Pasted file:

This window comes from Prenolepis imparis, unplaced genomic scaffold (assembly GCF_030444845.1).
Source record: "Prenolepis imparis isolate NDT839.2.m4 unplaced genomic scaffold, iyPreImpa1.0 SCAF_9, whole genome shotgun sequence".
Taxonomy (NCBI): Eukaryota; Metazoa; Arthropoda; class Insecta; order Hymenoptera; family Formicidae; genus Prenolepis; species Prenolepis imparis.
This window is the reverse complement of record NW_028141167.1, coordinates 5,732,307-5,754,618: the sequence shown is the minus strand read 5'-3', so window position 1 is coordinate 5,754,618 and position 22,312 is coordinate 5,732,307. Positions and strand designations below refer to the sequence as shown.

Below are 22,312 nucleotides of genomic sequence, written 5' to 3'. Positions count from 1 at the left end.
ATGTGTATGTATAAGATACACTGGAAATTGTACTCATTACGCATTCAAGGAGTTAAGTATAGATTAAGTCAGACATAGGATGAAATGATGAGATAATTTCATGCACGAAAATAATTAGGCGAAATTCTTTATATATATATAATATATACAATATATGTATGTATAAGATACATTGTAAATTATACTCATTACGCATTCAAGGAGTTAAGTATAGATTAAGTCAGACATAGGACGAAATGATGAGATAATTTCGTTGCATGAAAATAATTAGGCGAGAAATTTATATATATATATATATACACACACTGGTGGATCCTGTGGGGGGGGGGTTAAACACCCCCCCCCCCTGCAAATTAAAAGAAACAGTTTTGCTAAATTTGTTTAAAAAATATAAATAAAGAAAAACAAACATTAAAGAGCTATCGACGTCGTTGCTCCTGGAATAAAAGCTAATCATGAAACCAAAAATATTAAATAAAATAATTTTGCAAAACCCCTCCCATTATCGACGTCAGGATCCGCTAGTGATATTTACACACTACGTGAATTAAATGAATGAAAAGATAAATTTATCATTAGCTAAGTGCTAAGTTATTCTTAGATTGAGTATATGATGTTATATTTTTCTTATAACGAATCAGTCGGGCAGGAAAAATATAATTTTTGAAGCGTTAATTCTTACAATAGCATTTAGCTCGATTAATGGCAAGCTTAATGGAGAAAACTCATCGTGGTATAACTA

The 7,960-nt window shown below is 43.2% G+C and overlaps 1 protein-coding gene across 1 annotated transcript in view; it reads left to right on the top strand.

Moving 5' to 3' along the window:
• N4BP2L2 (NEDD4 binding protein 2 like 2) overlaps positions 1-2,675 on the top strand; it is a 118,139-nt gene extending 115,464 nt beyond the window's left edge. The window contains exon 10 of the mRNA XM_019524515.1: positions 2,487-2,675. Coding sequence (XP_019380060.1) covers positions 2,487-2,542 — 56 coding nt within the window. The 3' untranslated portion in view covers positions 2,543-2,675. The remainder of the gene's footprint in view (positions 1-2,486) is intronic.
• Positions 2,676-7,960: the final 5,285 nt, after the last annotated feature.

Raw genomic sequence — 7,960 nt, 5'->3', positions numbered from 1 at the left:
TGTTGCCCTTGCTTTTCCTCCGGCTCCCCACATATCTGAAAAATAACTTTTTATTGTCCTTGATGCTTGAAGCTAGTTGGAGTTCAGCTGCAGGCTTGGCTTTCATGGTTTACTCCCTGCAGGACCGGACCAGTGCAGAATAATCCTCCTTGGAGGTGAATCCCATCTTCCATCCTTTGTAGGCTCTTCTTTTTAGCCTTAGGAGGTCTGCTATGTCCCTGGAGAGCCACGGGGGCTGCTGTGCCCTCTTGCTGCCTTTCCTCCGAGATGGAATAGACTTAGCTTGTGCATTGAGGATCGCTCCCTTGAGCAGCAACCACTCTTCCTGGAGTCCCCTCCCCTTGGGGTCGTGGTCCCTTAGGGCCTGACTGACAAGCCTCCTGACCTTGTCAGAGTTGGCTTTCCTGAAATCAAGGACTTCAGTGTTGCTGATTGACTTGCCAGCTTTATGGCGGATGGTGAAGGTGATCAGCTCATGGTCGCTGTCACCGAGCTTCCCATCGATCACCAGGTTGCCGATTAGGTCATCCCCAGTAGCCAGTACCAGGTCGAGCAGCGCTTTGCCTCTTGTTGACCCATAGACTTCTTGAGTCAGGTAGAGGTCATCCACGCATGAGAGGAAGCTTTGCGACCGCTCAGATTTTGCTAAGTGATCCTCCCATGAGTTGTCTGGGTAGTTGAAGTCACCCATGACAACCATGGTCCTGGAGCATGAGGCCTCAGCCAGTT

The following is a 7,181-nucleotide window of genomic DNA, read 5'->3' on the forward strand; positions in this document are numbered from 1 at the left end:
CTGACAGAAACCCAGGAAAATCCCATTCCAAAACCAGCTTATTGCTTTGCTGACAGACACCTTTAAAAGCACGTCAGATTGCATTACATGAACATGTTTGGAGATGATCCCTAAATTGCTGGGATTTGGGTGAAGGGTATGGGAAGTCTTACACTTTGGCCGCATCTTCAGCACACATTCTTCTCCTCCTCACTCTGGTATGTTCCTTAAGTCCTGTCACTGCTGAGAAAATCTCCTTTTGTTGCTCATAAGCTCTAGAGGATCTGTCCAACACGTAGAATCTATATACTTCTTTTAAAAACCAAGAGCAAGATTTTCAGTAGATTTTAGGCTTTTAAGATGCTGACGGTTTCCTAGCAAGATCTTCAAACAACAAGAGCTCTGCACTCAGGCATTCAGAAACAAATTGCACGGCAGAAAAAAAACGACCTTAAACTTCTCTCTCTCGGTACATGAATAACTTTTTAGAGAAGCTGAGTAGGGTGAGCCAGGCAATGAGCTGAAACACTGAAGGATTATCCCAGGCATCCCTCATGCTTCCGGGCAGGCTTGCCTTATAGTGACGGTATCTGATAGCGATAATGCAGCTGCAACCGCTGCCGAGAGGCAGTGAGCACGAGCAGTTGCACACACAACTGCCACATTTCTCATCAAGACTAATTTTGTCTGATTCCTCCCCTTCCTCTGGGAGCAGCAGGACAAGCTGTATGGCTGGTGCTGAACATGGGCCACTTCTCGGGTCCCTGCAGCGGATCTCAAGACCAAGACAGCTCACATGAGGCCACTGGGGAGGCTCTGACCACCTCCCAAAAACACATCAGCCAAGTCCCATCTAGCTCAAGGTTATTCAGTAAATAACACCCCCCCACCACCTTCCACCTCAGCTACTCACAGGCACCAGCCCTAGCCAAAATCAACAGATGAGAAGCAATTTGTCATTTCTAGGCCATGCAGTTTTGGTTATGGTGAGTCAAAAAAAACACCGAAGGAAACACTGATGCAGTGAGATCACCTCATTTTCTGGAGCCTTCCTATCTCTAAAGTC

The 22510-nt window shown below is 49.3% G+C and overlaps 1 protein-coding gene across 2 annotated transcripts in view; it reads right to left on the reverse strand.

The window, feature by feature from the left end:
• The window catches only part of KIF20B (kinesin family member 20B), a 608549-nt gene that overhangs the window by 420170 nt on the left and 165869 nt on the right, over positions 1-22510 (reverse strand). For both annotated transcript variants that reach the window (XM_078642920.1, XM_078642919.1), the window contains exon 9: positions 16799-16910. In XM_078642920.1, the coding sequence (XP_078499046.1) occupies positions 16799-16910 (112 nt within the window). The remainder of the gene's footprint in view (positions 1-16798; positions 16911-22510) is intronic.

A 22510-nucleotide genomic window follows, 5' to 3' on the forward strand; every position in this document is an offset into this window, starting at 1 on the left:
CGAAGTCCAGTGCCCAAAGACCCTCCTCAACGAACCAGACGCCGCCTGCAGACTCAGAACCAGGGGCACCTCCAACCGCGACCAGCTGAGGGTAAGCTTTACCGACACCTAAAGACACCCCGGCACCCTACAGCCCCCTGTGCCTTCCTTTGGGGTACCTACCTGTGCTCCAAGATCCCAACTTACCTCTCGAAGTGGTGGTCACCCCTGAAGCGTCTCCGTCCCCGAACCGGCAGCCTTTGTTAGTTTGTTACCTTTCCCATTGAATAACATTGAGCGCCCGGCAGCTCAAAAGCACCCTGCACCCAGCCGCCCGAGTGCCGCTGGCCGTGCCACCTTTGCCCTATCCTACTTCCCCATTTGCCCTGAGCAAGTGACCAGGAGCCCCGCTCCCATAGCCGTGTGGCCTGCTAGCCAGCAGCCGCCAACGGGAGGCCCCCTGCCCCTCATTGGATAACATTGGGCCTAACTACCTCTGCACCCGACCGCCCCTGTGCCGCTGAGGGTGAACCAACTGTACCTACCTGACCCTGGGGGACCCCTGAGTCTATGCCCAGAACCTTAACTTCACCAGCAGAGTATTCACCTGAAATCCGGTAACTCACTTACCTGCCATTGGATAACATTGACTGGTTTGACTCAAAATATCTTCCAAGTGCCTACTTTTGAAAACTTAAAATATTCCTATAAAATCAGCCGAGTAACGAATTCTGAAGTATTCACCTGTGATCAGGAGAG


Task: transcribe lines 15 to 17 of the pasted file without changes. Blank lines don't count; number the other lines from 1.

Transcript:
The 22510-nt window shown below is 49.3% G+C and overlaps 1 protein-coding gene across 2 annotated transcripts in view; it reads right to left on the reverse strand.

The window, feature by feature from the left end:
• The window catches only part of KIF20B (kinesin family member 20B), a 608549-nt gene that overhangs the window by 420170 nt on the left and 165869 nt on the right, over positions 1-22510 (reverse strand). For both annotated transcript variants that reach the window (XM_078642920.1, XM_078642919.1), the window contains exon 9: positions 16799-16910. In XM_078642920.1, the coding sequence (XP_078499046.1) occupies positions 16799-16910 (112 nt within the window). The remainder of the gene's footprint in view (positions 1-16798; positions 16911-22510) is intronic.